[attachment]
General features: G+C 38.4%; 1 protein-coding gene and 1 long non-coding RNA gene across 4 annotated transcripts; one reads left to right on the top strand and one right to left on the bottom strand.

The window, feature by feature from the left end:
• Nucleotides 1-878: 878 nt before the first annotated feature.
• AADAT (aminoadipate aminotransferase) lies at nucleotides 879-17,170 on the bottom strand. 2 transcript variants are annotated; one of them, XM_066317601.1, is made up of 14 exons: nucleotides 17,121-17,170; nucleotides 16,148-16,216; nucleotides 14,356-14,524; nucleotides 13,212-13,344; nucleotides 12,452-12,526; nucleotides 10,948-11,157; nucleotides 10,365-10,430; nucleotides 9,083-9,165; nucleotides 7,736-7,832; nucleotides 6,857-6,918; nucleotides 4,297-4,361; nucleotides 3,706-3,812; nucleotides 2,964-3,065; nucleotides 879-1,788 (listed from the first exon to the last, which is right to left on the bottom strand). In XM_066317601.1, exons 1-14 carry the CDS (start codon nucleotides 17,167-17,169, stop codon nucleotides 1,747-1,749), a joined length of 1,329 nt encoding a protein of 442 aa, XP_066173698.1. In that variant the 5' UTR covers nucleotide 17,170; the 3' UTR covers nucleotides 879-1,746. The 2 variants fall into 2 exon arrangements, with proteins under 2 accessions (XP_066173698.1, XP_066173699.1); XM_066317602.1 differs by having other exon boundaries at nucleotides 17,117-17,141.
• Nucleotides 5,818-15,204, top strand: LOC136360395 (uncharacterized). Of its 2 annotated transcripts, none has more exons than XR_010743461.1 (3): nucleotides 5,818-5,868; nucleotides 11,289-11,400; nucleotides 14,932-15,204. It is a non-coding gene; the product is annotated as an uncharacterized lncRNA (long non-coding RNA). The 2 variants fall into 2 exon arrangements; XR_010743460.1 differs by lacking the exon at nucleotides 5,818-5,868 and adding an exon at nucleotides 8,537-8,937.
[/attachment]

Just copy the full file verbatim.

General features: G+C 38.4%; 1 protein-coding gene and 1 long non-coding RNA gene across 4 annotated transcripts; one reads left to right on the top strand and one right to left on the bottom strand.

The window, feature by feature from the left end:
• Nucleotides 1-878: 878 nt before the first annotated feature.
• AADAT (aminoadipate aminotransferase) lies at nucleotides 879-17,170 on the bottom strand. 2 transcript variants are annotated; one of them, XM_066317601.1, is made up of 14 exons: nucleotides 17,121-17,170; nucleotides 16,148-16,216; nucleotides 14,356-14,524; nucleotides 13,212-13,344; nucleotides 12,452-12,526; nucleotides 10,948-11,157; nucleotides 10,365-10,430; nucleotides 9,083-9,165; nucleotides 7,736-7,832; nucleotides 6,857-6,918; nucleotides 4,297-4,361; nucleotides 3,706-3,812; nucleotides 2,964-3,065; nucleotides 879-1,788 (listed from the first exon to the last, which is right to left on the bottom strand). In XM_066317601.1, exons 1-14 carry the CDS (start codon nucleotides 17,167-17,169, stop codon nucleotides 1,747-1,749), a joined length of 1,329 nt encoding a protein of 442 aa, XP_066173698.1. In that variant the 5' UTR covers nucleotide 17,170; the 3' UTR covers nucleotides 879-1,746. The 2 variants fall into 2 exon arrangements, with proteins under 2 accessions (XP_066173698.1, XP_066173699.1); XM_066317602.1 differs by having other exon boundaries at nucleotides 17,117-17,141.
• Nucleotides 5,818-15,204, top strand: LOC136360395 (uncharacterized). Of its 2 annotated transcripts, none has more exons than XR_010743461.1 (3): nucleotides 5,818-5,868; nucleotides 11,289-11,400; nucleotides 14,932-15,204. It is a non-coding gene; the product is annotated as an uncharacterized lncRNA (long non-coding RNA). The 2 variants fall into 2 exon arrangements; XR_010743460.1 differs by lacking the exon at nucleotides 5,818-5,868 and adding an exon at nucleotides 8,537-8,937.